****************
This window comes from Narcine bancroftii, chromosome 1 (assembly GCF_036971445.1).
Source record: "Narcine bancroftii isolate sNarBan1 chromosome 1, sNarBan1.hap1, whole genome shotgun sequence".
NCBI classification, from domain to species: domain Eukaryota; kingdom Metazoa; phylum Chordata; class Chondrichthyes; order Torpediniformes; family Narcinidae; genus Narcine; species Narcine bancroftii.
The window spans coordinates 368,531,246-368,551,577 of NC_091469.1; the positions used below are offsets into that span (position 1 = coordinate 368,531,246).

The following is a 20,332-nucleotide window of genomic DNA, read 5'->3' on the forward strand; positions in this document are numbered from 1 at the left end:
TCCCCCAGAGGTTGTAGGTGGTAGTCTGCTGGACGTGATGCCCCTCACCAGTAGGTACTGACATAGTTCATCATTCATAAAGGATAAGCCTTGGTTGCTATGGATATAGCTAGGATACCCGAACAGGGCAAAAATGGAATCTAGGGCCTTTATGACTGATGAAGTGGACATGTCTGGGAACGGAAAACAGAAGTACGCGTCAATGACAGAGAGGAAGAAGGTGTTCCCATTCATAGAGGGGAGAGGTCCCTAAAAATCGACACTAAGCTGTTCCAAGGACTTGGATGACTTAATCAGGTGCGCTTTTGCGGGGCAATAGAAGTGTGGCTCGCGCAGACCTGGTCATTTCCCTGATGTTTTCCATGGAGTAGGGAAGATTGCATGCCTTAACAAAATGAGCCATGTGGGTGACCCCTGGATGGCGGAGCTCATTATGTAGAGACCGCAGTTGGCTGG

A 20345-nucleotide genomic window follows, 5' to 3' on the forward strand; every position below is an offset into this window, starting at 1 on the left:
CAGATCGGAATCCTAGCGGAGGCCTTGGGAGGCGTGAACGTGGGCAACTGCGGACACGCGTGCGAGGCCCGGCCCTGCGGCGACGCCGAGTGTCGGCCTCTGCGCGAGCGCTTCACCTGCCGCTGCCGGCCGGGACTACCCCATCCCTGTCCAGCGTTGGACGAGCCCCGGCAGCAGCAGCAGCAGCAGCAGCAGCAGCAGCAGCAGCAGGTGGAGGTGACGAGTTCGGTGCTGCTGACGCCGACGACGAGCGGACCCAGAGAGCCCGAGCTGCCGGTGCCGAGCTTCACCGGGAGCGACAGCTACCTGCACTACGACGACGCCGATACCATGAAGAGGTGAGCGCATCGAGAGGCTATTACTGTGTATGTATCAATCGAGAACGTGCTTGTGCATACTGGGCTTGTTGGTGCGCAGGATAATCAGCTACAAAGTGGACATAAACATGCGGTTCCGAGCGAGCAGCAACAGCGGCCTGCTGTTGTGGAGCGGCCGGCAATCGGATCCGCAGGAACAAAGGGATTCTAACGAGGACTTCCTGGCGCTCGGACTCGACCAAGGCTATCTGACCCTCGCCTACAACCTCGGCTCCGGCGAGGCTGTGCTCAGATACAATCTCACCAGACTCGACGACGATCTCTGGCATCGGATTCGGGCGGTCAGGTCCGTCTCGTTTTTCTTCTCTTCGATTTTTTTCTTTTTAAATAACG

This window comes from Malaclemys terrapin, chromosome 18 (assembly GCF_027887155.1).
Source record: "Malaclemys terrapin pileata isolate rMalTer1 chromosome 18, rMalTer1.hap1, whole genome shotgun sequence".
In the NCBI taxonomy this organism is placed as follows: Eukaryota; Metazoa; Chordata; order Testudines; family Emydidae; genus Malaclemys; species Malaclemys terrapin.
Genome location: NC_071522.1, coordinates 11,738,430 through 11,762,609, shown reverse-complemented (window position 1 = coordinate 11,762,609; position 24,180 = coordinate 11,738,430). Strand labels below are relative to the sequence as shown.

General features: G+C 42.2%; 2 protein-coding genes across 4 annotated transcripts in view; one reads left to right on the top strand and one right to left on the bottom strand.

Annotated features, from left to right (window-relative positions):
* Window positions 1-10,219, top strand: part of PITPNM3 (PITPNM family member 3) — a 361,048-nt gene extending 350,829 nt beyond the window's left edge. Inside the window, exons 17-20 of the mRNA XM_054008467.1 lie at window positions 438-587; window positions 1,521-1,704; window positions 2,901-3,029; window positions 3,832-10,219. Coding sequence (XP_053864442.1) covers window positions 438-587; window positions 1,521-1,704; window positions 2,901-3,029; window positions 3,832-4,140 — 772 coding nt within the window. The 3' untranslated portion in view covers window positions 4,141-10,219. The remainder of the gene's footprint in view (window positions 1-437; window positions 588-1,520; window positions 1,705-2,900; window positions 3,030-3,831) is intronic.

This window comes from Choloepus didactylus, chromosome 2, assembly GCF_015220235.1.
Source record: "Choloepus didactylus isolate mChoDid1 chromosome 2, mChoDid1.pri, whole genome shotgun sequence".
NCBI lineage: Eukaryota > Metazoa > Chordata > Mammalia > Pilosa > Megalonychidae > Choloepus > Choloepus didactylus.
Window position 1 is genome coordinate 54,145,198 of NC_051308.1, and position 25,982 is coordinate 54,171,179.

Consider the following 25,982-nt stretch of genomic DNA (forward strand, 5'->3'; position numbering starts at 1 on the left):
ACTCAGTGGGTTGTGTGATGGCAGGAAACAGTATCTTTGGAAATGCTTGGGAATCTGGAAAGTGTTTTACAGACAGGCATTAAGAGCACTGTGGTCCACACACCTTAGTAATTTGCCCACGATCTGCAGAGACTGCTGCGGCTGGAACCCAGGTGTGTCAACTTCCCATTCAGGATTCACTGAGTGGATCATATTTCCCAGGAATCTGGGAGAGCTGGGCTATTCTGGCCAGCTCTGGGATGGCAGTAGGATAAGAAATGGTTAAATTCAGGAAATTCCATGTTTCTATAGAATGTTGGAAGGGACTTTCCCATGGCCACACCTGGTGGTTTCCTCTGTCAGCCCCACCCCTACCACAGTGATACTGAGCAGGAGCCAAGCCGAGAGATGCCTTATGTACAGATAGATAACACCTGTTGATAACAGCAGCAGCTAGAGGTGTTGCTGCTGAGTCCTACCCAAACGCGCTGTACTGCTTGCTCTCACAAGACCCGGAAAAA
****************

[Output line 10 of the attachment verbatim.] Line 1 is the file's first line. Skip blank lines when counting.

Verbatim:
Source record: "Malaclemys terrapin pileata isolate rMalTer1 chromosome 18, rMalTer1.hap1, whole genome shotgun sequence".